Fuel Prices

The posts which make up this blog are not linked in any obvious way, although I guess some themes may develop.  So there is quite a jump from the previous note about commentators’ sayings to a view of petrol on sale down the road. [Ok, so that other post was a while ago – sorry. This one was written early on, but I put it in another blog by mistake.]

ImageThe odd thing for me here is the fact that (uniquely in terms of retail in the UK) petrol is always sold  with a decimal point of a penny.  For heaven’s sake, we did away with the half-penny way back, early eighties at latest, yet now we have this theoretical precision.  (By the way, don’t imagine that against decimals – on the contrary, I’m a huge fan.)  It’s just that this obsession with pricing things as £999, or £9.99, or 99p seems pretty daft, especially when it introduces a whole new unit that you can’t even pay.

Oh, and I also realise that occasionally you come across places like Asda where they sell petrol at something like 126.7 pence, which is at least getting away from the “.9” syndrome, but still seems really arbitrary.  It does at least make you look harder – like that car showroom I saw the other day where the cars had prices like £9,981 or £11,482 –  values that look real, instead of the formulaic £11,499, etc.

Anyway, what is odd here, apart from the use of a non-existent unit of currency, is the idea that there is any real saving attached.  Let’s say that our local garage (picture) sold petrol at 131 pence.  Someone who put 40 litres in their car would pay 4 pence more, on a bill that is already £52.36.  Would they really worry about the 4p? (Think of a ten-thousandth of the bill, and rejoice in saving 7 of those!).

Petrol prices are always a source of irritation or outrage, depending on how combustible a person you are.  Sure, they can seem high. But to satisfy curiosity, I did some sums to work out what proportion of salary a fill-up would have cost me when I started work back in 1972, as opposed to now (using an equivalent post on the salary scale for the modern version).  And the answer was that whereas my monthly salary back then would have bought about 40 fill-ups, my modern equivalent would get about 38.  It’s within any sensible margin of error, isn’t it, to say that things haven’t changed very much.  Though the price in my own town, with just one service-station holding an obvious monopoly for miles around, is coincidentally at least 3p per litre more than it is in most outlets 20 miles away. Strange, isn’t it?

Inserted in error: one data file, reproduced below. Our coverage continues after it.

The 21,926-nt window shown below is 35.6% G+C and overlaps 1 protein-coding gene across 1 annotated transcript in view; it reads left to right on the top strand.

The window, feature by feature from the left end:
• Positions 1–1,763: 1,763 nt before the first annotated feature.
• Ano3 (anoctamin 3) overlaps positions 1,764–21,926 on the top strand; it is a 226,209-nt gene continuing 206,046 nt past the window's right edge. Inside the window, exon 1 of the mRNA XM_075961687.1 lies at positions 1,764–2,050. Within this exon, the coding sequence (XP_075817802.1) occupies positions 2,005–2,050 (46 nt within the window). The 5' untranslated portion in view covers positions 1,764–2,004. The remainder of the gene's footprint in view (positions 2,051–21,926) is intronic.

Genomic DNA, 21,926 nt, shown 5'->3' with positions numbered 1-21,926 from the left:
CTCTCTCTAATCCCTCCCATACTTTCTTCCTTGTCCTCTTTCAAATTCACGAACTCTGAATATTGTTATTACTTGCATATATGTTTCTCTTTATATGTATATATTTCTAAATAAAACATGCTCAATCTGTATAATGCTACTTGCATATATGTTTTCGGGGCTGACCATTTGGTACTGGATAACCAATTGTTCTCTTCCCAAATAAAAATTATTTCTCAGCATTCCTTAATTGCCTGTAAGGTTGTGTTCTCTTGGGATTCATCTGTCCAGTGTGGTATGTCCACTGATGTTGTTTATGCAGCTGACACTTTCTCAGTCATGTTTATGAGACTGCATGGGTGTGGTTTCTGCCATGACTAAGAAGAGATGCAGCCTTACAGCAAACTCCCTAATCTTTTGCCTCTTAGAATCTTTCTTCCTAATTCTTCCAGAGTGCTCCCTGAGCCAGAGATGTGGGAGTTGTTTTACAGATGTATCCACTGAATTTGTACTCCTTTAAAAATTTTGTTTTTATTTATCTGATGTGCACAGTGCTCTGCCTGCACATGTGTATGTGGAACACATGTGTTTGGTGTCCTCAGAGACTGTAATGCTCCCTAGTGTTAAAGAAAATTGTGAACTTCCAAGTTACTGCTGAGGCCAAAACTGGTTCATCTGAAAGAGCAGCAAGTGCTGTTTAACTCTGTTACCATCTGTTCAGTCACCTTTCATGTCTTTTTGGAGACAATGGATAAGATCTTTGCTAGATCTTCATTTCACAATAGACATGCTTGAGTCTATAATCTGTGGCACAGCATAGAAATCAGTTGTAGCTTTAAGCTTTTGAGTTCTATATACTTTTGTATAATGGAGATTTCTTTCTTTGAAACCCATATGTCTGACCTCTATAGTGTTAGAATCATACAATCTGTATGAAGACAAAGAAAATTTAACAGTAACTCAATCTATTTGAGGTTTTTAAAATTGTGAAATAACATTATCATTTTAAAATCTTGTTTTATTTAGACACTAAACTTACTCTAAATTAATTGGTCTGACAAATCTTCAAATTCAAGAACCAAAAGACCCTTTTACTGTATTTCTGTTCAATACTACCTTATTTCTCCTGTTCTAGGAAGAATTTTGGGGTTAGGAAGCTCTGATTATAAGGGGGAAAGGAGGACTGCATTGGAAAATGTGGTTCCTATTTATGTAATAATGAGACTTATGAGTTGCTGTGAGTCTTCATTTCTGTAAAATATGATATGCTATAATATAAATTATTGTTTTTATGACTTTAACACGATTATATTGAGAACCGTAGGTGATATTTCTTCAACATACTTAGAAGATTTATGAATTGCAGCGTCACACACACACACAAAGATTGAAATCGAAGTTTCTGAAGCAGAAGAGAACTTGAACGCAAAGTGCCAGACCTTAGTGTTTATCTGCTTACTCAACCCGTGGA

Logic, Grammar and Sports Reports

Exploring my new laptop the other night, I looked up the sports app to find out more details of my team’s performance on Sunday.  It looked like this:

ImageNow, depending on where you are in the world you will find the headline either totally natural or very strange.

“Swansea wins…”  Yes, ok, it’s a singular noun and therefore a singular verb, but for anyone in the UK it will jar.  Here we say “Swansea [or whoever] win”.  And it is odd to see the phrase “Swansea doubled its lead”, as opposed to “their”.  The idea is that we are talking about the team, as represented by eleven players – in other words, people).  The same oddity is seen in this report with “Sunderland, which only [recently] secured its place in the top flight…”: despite the accurate idiom of the final phrase, the “which” here is particularly odd, as it removes the idea of people altogether – British people would be bound to say “who”.  One could imagine a sentence like “Sunderland, which has the most beautiful beaches in Europe” (ok, a slight exaggeration), but that clearly refers to the city and geographical entity that is Sunderland.

Obviously (from the use of the phrase “soccer match”) this is an American site.  That is not a criticism – I know that in Australia too they take this extremely grammatical approach to sports reports.  So the Australian press will report that “England collapses”, which to us here looks more like a political headline from wartime than a cricket headline. Saying this reminds me that the final straw in making me give up umpiring squash was a new rule, instigated by Australia, that the opposite of “No let” was no longer to be “Let” or “Let ball” but “Yes let”.